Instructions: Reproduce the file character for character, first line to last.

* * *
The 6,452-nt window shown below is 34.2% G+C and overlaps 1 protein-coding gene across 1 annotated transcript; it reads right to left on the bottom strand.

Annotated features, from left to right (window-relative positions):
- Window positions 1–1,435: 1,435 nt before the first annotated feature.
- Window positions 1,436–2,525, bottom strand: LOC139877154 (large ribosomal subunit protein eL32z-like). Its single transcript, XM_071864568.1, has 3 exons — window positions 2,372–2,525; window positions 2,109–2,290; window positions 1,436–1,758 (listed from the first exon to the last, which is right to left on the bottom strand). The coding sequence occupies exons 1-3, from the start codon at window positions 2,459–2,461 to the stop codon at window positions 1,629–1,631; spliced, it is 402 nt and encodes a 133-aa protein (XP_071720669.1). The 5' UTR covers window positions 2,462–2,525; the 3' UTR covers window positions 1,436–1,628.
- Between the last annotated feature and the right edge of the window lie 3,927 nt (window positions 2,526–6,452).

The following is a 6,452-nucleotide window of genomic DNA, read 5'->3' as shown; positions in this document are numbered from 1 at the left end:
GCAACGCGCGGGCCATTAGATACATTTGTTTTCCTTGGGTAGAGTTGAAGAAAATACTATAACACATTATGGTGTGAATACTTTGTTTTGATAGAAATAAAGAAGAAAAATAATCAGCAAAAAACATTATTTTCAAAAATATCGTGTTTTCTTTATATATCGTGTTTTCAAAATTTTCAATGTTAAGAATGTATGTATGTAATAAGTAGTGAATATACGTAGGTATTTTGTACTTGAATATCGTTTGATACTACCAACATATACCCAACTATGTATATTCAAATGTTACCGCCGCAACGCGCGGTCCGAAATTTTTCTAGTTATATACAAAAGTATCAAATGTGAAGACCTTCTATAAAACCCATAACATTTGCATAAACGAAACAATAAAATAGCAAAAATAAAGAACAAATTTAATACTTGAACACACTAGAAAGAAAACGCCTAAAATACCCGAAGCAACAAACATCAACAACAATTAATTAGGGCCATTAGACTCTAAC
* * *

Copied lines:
The 6,452-nt window shown below is 34.2% G+C and overlaps 1 protein-coding gene across 1 annotated transcript; it reads right to left on the bottom strand.

Annotated features, from left to right (window-relative positions):
- Window positions 1–1,435: 1,435 nt before the first annotated feature.
- Window positions 1,436–2,525, bottom strand: LOC139877154 (large ribosomal subunit protein eL32z-like). Its single transcript, XM_071864568.1, has 3 exons — window positions 2,372–2,525; window positions 2,109–2,290; window positions 1,436–1,758 (listed from the first exon to the last, which is right to left on the bottom strand). The coding sequence occupies exons 1-3, from the start codon at window positions 2,459–2,461 to the stop codon at window positions 1,629–1,631; spliced, it is 402 nt and encodes a 133-aa protein (XP_071720669.1). The 5' UTR covers window positions 2,462–2,525; the 3' UTR covers window positions 1,436–1,628.
- Between the last annotated feature and the right edge of the window lie 3,927 nt (window positions 2,526–6,452).

The following is a 6,452-nucleotide window of genomic DNA, read 5'->3' as shown; positions in this document are numbered from 1 at the left end:
GCAACGCGCGGGCCATTAGATACATTTGTTTTCCTTGGGTAGAGTTGAAGAAAATACTATAACACATTATGGTGTGAATACTTTGTTTTGATAGAAATAAAGAAGAAAAATAATCAGCAAAAAACATTATTTTCAAAAATATCGTGTTTTCTTTATATATCGTGTTTTCAAAATTTTCAATGTTAAGAATGTATGTATGTAATAAGTAGTGAATATACGTAGGTATTTTGTACTTGAATATCGTTTGATACTACCAACATATACCCAACTATGTATATTCAAATGTTACCGCCGCAACGCGCGGTCCGAAATTTTTCTAGTTATATACAAAAGTATCAAATGTGAAGACCTTCTATAAAACCCATAACATTTGCATAAACGAAACAATAAAATAGCAAAAATAAAGAACAAATTTAATACTTGAACACACTAGAAAGAAAACGCCTAAAATACCCGAAGCAACAAACATCAACAACAATTAATTAGGGCCATTAGACTCTAAC